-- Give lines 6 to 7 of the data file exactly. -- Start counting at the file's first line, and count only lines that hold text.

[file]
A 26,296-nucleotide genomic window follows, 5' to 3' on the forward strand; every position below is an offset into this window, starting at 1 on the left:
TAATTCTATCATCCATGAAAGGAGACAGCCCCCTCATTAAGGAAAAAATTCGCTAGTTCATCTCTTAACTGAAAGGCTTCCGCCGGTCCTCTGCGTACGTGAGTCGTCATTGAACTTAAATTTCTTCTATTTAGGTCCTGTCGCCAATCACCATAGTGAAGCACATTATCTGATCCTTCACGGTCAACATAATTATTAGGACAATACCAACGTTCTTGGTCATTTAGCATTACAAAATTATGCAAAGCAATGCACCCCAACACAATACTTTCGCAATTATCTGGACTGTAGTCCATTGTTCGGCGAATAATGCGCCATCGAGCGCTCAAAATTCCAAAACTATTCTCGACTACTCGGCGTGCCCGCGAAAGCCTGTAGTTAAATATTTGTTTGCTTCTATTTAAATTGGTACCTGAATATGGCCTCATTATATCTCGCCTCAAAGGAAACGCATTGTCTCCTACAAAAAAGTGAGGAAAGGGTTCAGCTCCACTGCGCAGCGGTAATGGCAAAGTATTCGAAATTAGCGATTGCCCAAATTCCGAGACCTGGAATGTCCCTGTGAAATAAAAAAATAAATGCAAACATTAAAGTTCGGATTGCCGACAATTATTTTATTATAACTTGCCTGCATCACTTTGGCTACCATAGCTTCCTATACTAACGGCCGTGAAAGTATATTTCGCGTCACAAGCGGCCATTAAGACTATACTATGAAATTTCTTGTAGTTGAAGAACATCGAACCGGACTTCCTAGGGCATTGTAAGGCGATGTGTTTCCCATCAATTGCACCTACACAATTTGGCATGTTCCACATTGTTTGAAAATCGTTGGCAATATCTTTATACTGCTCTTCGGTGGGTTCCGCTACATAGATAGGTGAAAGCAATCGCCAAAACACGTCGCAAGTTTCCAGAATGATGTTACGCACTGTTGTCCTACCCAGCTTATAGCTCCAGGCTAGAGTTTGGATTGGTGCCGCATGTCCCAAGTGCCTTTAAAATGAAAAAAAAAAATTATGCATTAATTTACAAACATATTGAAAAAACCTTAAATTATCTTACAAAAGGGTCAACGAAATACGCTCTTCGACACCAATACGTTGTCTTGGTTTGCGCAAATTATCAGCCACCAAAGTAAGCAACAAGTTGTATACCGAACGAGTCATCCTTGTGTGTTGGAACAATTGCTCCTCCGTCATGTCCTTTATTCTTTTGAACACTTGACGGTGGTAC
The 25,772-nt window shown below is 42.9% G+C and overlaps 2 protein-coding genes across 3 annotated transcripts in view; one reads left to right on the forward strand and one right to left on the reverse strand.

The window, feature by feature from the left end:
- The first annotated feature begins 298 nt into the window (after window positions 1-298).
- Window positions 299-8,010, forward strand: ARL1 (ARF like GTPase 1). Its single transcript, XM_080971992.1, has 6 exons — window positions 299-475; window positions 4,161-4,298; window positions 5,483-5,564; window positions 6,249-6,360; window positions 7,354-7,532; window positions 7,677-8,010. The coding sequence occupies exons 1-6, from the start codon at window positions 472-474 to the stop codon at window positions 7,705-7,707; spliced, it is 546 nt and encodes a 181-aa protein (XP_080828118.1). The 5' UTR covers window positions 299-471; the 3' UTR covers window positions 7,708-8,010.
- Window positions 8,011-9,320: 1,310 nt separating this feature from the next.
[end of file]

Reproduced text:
- Window positions 299-8,010, forward strand: ARL1 (ARF like GTPase 1). Its single transcript, XM_080971992.1, has 6 exons — window positions 299-475; window positions 4,161-4,298; window positions 5,483-5,564; window positions 6,249-6,360; window positions 7,354-7,532; window positions 7,677-8,010. The coding sequence occupies exons 1-6, from the start codon at window positions 472-474 to the stop codon at window positions 7,705-7,707; spliced, it is 546 nt and encodes a 181-aa protein (XP_080828118.1). The 5' UTR covers window positions 299-471; the 3' UTR covers window positions 7,708-8,010.
- Window positions 8,011-9,320: 1,310 nt separating this feature from the next.